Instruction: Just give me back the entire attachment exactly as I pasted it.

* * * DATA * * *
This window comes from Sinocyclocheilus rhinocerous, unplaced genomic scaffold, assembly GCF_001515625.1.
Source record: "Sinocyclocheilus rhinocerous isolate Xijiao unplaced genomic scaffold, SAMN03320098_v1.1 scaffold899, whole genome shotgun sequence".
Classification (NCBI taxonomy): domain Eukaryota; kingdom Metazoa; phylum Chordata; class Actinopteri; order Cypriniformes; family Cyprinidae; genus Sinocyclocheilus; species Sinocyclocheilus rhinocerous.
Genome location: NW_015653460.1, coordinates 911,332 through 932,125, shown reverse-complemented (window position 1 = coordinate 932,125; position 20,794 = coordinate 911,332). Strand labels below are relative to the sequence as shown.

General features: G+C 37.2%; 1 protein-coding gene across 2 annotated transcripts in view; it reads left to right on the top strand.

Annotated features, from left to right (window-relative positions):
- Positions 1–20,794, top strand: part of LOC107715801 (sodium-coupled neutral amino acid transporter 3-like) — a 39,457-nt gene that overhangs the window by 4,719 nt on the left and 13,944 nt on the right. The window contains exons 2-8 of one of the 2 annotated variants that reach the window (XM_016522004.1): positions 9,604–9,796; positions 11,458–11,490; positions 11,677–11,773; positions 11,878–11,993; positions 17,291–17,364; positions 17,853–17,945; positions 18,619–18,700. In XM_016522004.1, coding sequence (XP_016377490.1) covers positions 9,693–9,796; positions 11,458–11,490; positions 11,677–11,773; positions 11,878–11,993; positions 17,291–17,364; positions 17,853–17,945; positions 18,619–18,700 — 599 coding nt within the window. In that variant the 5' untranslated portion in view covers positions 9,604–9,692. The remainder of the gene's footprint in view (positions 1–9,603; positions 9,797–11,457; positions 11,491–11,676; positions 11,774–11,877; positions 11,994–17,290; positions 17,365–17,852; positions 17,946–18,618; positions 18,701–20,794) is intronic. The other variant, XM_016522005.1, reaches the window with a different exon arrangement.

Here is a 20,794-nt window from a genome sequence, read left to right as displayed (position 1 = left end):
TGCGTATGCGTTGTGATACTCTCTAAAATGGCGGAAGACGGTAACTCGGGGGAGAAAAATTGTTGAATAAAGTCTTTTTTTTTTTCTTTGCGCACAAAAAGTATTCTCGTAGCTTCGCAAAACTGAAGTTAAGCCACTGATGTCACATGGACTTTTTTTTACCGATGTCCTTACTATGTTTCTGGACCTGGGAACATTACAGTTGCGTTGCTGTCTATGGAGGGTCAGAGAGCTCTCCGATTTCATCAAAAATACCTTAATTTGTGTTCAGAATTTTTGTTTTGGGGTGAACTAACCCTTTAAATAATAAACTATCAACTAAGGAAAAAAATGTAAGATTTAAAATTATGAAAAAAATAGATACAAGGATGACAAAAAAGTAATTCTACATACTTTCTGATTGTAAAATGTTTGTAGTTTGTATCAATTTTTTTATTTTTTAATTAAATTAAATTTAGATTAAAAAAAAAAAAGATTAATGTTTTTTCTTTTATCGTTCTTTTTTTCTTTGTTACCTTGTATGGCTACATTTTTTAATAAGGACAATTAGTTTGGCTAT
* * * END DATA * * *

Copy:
This window comes from Sinocyclocheilus rhinocerous, unplaced genomic scaffold, assembly GCF_001515625.1.
Source record: "Sinocyclocheilus rhinocerous isolate Xijiao unplaced genomic scaffold, SAMN03320098_v1.1 scaffold899, whole genome shotgun sequence".
Classification (NCBI taxonomy): domain Eukaryota; kingdom Metazoa; phylum Chordata; class Actinopteri; order Cypriniformes; family Cyprinidae; genus Sinocyclocheilus; species Sinocyclocheilus rhinocerous.
Genome location: NW_015653460.1, coordinates 911,332 through 932,125, shown reverse-complemented (window position 1 = coordinate 932,125; position 20,794 = coordinate 911,332). Strand labels below are relative to the sequence as shown.

General features: G+C 37.2%; 1 protein-coding gene across 2 annotated transcripts in view; it reads left to right on the top strand.

Annotated features, from left to right (window-relative positions):
- Positions 1–20,794, top strand: part of LOC107715801 (sodium-coupled neutral amino acid transporter 3-like) — a 39,457-nt gene that overhangs the window by 4,719 nt on the left and 13,944 nt on the right. The window contains exons 2-8 of one of the 2 annotated variants that reach the window (XM_016522004.1): positions 9,604–9,796; positions 11,458–11,490; positions 11,677–11,773; positions 11,878–11,993; positions 17,291–17,364; positions 17,853–17,945; positions 18,619–18,700. In XM_016522004.1, coding sequence (XP_016377490.1) covers positions 9,693–9,796; positions 11,458–11,490; positions 11,677–11,773; positions 11,878–11,993; positions 17,291–17,364; positions 17,853–17,945; positions 18,619–18,700 — 599 coding nt within the window. In that variant the 5' untranslated portion in view covers positions 9,604–9,692. The remainder of the gene's footprint in view (positions 1–9,603; positions 9,797–11,457; positions 11,491–11,676; positions 11,774–11,877; positions 11,994–17,290; positions 17,365–17,852; positions 17,946–18,618; positions 18,701–20,794) is intronic. The other variant, XM_016522005.1, reaches the window with a different exon arrangement.

Here is a 20,794-nt window from a genome sequence, read left to right as displayed (position 1 = left end):
TGCGTATGCGTTGTGATACTCTCTAAAATGGCGGAAGACGGTAACTCGGGGGAGAAAAATTGTTGAATAAAGTCTTTTTTTTTTTCTTTGCGCACAAAAAGTATTCTCGTAGCTTCGCAAAACTGAAGTTAAGCCACTGATGTCACATGGACTTTTTTTTACCGATGTCCTTACTATGTTTCTGGACCTGGGAACATTACAGTTGCGTTGCTGTCTATGGAGGGTCAGAGAGCTCTCCGATTTCATCAAAAATACCTTAATTTGTGTTCAGAATTTTTGTTTTGGGGTGAACTAACCCTTTAAATAATAAACTATCAACTAAGGAAAAAAATGTAAGATTTAAAATTATGAAAAAAATAGATACAAGGATGACAAAAAAGTAATTCTACATACTTTCTGATTGTAAAATGTTTGTAGTTTGTATCAATTTTTTTATTTTTTAATTAAATTAAATTTAGATTAAAAAAAAAAAAGATTAATGTTTTTTCTTTTATCGTTCTTTTTTTCTTTGTTACCTTGTATGGCTACATTTTTTAATAAGGACAATTAGTTTGGCTAT